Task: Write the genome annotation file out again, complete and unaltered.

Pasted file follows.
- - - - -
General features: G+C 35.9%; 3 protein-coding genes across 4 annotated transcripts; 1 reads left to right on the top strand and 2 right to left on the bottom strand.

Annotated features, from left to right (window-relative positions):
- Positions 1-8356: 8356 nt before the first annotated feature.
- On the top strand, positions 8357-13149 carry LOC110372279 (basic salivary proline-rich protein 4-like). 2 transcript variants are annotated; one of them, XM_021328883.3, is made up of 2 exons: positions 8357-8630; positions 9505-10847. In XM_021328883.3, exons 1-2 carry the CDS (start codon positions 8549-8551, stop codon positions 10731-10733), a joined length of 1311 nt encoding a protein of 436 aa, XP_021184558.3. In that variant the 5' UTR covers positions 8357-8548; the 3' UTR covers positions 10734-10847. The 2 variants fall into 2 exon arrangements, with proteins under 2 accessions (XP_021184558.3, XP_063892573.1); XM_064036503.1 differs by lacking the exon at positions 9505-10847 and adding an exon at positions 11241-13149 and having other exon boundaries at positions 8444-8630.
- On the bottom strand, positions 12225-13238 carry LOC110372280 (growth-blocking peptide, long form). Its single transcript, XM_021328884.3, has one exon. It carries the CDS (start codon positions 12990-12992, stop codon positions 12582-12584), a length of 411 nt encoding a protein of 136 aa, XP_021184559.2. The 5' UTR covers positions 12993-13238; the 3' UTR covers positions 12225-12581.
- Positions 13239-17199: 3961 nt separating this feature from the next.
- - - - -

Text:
General features: G+C 35.9%; 3 protein-coding genes across 4 annotated transcripts; 1 reads left to right on the top strand and 2 right to left on the bottom strand.

Annotated features, from left to right (window-relative positions):
- Positions 1-8356: 8356 nt before the first annotated feature.
- On the top strand, positions 8357-13149 carry LOC110372279 (basic salivary proline-rich protein 4-like). 2 transcript variants are annotated; one of them, XM_021328883.3, is made up of 2 exons: positions 8357-8630; positions 9505-10847. In XM_021328883.3, exons 1-2 carry the CDS (start codon positions 8549-8551, stop codon positions 10731-10733), a joined length of 1311 nt encoding a protein of 436 aa, XP_021184558.3. In that variant the 5' UTR covers positions 8357-8548; the 3' UTR covers positions 10734-10847. The 2 variants fall into 2 exon arrangements, with proteins under 2 accessions (XP_021184558.3, XP_063892573.1); XM_064036503.1 differs by lacking the exon at positions 9505-10847 and adding an exon at positions 11241-13149 and having other exon boundaries at positions 8444-8630.
- On the bottom strand, positions 12225-13238 carry LOC110372280 (growth-blocking peptide, long form). Its single transcript, XM_021328884.3, has one exon. It carries the CDS (start codon positions 12990-12992, stop codon positions 12582-12584), a length of 411 nt encoding a protein of 136 aa, XP_021184559.2. The 5' UTR covers positions 12993-13238; the 3' UTR covers positions 12225-12581.
- Positions 13239-17199: 3961 nt separating this feature from the next.